Stacey Cole's Nature Talks: May correctly called 'month of the warbler'

STACEY COLE May 10. 2013 9:53PM

Warblers, tiny woodland sprites that have an almost phantom-like behavior, are often heard before they are seen.

Thus, I have always believed that "warbler-watchers" are detectives at heart. It has been frequently stated that warblers arrive in waves, but I am never sure when the so-called "spring wave" of warblers will begin. However, generally one can say that May has been correctly referred to as the "month of the warbler."

As a young birder in the 1930s, I came to believe that the so-called "warbler wave" occurred between the first and tenth of May. Those dates are usually quite accurate, as the bulk of the warbler migration occurs most frequently in early to mid-month. From my experience, there are a few warbler species that usually appear from mid to late April. These include the pine, palm, yellow-rumped, and black and white.

On these birds, Roger Tory Peterson has authored:

"Warblers are brightly colored active birdlets, usually smaller than sparrows with thin needle-pointed bills. The majority have some yellow. Identification in Autumn is often difficult."

With respect to Peterson's last point, he is absolutely correct, as that is the season when many species nearly duplicate their costume. Thus, fall becomes their season when the term "detective" becomes most appropriate.

Wood warblers are more often heard before they are seen. As the spring leaves grow larger, these diminutive creatures become even more difficult to see. I considered it a good day when I observed as many as a half-dozen species.

One gets fleeting glimpses mostly, as these insect eaters flit rapidly from place to place in their search for a feast.

Whenever a warbler catches my eye, I find it takes a quick hand to raise and focus my binoculars before the bird has once more concealed itself.

One of the best ways I have found to identify warblers is by learning their songs. However, I must confess that before going out warbler hunting each season, I'd spend some time refreshing my "ear." There really are so few days that make up the spring warbler season, that one should refresh one's recollection of warbler notes and phrases.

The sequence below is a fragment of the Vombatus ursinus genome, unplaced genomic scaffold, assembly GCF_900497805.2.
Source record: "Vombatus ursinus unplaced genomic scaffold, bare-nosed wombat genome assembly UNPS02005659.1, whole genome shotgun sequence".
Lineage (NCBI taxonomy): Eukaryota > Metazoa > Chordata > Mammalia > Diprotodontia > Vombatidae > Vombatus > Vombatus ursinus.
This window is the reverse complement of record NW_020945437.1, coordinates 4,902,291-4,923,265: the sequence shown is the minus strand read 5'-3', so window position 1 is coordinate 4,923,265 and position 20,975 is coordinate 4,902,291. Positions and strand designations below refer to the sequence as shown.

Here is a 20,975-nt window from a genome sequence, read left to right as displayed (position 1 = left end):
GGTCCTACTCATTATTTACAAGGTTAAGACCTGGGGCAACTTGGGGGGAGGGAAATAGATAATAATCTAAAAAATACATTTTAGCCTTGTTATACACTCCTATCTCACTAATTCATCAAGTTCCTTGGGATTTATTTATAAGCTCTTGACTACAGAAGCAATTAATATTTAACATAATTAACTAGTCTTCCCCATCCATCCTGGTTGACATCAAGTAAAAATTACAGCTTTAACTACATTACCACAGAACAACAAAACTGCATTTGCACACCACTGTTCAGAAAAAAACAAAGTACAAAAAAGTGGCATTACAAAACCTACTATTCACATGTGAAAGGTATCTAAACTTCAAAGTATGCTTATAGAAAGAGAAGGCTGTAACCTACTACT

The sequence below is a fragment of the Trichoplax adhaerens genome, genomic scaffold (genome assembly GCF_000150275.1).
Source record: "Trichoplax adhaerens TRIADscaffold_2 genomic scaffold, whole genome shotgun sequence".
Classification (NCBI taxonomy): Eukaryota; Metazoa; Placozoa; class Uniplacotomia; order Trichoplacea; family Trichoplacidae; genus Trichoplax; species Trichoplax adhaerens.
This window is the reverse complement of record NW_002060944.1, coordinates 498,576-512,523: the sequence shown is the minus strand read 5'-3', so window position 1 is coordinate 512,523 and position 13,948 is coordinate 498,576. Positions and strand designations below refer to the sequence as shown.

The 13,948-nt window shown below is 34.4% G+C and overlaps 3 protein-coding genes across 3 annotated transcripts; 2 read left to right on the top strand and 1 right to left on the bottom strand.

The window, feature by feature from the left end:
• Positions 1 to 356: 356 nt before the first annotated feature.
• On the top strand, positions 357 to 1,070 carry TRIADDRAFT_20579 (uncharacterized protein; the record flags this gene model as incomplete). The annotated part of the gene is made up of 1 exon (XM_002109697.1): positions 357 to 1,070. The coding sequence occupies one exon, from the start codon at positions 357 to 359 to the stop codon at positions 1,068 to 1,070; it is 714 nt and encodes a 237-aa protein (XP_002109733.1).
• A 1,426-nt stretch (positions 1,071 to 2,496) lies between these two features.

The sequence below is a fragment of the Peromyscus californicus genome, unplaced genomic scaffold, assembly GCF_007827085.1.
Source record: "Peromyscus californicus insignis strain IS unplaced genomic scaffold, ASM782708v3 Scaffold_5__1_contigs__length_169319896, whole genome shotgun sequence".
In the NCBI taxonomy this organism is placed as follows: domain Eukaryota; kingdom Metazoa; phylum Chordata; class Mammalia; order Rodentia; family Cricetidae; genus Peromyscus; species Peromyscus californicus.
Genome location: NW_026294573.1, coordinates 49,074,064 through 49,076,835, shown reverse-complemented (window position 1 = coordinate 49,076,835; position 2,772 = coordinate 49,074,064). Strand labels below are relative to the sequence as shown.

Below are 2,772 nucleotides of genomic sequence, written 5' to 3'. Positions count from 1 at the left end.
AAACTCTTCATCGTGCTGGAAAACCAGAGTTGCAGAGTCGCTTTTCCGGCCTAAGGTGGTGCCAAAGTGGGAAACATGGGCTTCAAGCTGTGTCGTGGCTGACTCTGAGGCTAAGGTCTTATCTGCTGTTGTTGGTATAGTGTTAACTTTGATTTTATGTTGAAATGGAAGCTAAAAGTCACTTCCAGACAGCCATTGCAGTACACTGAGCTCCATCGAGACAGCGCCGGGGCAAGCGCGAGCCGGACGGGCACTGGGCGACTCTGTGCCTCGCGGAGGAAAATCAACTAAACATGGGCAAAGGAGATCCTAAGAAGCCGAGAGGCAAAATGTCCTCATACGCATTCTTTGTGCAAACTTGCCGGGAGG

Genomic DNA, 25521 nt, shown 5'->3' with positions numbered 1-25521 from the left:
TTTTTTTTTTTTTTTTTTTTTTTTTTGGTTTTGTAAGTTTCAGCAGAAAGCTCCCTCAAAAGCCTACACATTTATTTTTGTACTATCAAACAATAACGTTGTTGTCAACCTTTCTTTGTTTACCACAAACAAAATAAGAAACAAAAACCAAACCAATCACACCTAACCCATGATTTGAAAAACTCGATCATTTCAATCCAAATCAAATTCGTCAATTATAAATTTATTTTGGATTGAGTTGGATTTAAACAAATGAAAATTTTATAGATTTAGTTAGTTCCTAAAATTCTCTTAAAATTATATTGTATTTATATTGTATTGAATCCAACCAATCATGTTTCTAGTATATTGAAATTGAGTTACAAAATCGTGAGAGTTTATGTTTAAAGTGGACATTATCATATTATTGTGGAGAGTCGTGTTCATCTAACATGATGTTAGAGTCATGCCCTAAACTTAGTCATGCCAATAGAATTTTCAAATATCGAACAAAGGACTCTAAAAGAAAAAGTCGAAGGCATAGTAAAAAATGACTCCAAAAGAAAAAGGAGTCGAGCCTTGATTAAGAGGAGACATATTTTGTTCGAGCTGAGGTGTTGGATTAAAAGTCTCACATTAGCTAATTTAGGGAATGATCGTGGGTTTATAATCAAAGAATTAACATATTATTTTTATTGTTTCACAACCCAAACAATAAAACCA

If the voice quality of this group of birds that are called "warblers" had been considered when they were so named, the word warbler probably would not have been used.

"Taking note of this," Hal H. Harrison in his book, "Wood Warblers' World," published by Simon and Schuster, New York, wrote: "Actually, the word warbler is a misnomer for the American group. The Random House Dictionary defines warble as 'to sing with trills' and indicated that the word is derived from the English word werble, meaning a tune. As you may have concluded by now most of our warblers do not warble.

The males all sing, but not always well. They lisp, buzz, hiss, chip, rollick, or zip; and one, the Yellow-breasted chat, may chuckle, hoot, whistle, caw and screech."

With the exception of a very few, such as the Louisiana waterthrush, they are not even good singers. However, several of the warbler songs are quite distinctive. As an example, both the black-throated green and the black-throated blue have buzzy songs while others shout as does the ovenbird. Many warbler songs are slurred, while a few, like the black and white warbler, are mere whispers.

In New England, we have two warblers that are named waterthrushes. In New Hampshire, the Louisiana waterthrush is more frequently found in the southern part of our state, while the northern waterthrush is most often seen farther north. In my infrequent spring sightings of the Louisiana waterthrush, I have found them walking and teetering alongside a rushing brook. Although loud, "musical" would be the term I'd use to describe its voice. F. Schuyler Mathews wrote in his book, "Field Book of Wild Birds and Their Music," published by G. Putnam's Sons in 1904: "The song of the Louisiana Waterthrush is extraordinarily wild and reverberant; it may be heard under favorable conditions at a distance of quite a third of a mile. The general rhythm is like that of its northern relation's song with a few more notes added - at least that is my impression so far as I can sum up their comparative length."

Some warbler songs have been translated into words to help with easier identification. For example: "I am la-zy," says the black-throated blue. The handsome chestnut-sided warbler is purported to say: "I wish to see Miss Beecher!," or "Please, Please, Pleased ta meetcha!" The common yellow-throated repeats "Witchity-witchity-witchity-witch." And the ovenbird shouts, "Teacher!, Teacher! Teacher!"

Although it can be quite a challenge, it is fun to see how many species of warblers you can "catch" each spring.

Stacey Cole's address is 529 W. Swanzey Road, Swanzey 03446.

Nature Talks

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